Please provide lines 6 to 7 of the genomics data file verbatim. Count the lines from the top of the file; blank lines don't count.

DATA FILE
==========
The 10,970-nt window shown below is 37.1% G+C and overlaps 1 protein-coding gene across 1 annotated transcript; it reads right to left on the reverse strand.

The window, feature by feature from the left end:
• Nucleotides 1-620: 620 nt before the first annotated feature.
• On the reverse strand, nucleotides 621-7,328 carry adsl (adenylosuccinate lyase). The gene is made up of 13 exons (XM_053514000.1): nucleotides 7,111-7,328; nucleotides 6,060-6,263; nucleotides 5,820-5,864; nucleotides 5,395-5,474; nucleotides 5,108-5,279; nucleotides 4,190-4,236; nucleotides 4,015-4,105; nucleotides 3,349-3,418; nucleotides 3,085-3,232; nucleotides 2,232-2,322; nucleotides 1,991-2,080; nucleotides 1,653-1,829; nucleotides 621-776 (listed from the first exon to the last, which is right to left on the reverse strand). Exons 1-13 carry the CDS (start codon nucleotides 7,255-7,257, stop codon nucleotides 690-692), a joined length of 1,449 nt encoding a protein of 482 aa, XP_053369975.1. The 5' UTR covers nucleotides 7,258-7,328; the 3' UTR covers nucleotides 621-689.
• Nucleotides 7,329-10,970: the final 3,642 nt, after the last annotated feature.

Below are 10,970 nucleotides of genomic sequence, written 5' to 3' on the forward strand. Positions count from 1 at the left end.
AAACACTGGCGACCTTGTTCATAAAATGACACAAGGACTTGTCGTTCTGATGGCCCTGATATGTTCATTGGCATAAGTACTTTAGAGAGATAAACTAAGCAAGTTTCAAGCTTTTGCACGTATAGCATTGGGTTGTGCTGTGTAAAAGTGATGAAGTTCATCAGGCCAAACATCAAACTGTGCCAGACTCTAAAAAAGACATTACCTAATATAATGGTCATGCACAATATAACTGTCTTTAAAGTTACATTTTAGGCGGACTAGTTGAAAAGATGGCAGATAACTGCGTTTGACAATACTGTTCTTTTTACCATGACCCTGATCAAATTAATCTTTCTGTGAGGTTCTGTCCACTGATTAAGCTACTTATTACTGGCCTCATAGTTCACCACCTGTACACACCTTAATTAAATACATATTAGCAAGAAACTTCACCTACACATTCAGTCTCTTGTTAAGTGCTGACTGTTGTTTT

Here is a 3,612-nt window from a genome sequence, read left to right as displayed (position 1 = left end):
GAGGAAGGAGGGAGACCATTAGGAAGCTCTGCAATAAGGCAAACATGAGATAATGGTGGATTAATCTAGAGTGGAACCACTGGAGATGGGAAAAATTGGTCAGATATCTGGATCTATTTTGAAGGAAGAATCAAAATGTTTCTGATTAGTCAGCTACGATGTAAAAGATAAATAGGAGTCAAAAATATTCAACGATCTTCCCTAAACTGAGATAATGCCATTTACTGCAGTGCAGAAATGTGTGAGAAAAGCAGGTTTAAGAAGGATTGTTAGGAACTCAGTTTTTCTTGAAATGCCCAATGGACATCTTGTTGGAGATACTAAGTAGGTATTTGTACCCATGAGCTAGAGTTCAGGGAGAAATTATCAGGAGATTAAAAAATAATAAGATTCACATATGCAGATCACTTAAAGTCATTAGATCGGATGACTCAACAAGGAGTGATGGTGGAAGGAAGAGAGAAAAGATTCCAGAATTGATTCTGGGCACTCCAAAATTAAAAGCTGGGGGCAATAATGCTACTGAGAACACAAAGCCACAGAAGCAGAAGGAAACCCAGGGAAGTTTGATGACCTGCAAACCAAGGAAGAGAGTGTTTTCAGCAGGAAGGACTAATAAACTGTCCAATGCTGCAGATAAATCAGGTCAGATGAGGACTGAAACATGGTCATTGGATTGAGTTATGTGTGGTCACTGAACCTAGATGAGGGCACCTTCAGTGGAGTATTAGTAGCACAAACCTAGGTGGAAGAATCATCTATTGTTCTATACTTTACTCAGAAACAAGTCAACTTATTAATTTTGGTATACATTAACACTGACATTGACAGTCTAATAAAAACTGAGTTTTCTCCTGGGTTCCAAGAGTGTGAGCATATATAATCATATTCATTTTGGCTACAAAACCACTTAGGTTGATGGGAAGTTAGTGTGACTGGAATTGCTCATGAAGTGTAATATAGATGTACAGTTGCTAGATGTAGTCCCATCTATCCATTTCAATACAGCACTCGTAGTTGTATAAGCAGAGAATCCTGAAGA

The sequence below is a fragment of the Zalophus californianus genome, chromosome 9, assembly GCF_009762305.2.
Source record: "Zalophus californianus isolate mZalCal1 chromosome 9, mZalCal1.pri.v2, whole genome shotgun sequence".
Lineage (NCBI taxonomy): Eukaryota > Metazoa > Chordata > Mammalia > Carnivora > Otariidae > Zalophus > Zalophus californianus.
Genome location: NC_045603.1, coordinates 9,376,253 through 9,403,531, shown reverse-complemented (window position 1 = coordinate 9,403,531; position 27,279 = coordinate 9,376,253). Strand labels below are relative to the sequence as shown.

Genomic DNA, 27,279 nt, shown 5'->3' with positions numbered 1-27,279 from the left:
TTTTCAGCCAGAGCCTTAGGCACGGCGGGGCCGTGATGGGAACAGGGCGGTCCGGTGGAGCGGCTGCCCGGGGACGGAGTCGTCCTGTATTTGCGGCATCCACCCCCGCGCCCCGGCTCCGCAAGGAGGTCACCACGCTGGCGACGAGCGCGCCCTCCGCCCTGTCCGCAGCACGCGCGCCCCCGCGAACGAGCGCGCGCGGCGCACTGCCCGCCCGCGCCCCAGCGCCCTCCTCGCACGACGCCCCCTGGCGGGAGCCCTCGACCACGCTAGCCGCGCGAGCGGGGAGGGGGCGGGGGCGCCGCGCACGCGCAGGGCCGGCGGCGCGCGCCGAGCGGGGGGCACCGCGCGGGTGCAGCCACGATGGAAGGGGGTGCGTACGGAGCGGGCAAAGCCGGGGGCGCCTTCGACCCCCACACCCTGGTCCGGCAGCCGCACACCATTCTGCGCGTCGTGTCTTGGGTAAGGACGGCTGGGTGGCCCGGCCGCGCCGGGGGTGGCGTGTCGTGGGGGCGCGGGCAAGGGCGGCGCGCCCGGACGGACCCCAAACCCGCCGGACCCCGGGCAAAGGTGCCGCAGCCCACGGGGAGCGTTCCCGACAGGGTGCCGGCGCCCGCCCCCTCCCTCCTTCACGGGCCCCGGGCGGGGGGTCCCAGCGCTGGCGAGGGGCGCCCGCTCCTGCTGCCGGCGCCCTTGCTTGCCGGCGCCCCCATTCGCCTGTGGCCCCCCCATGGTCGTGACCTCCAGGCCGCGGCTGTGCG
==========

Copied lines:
Below are 10,970 nucleotides of genomic sequence, written 5' to 3' on the forward strand. Positions count from 1 at the left end.
AAACACTGGCGACCTTGTTCATAAAATGACACAAGGACTTGTCGTTCTGATGGCCCTGATATGTTCATTGGCATAAGTACTTTAGAGAGATAAACTAAGCAAGTTTCAAGCTTTTGCACGTATAGCATTGGGTTGTGCTGTGTAAAAGTGATGAAGTTCATCAGGCCAAACATCAAACTGTGCCAGACTCTAAAAAAGACATTACCTAATATAATGGTCATGCACAATATAACTGTCTTTAAAGTTACATTTTAGGCGGACTAGTTGAAAAGATGGCAGATAACTGCGTTTGACAATACTGTTCTTTTTACCATGACCCTGATCAAATTAATCTTTCTGTGAGGTTCTGTCCACTGATTAAGCTACTTATTACTGGCCTCATAGTTCACCACCTGTACACACCTTAATTAAATACATATTAGCAAGAAACTTCACCTACACATTCAGTCTCTTGTTAAGTGCTGACTGTTGTTTT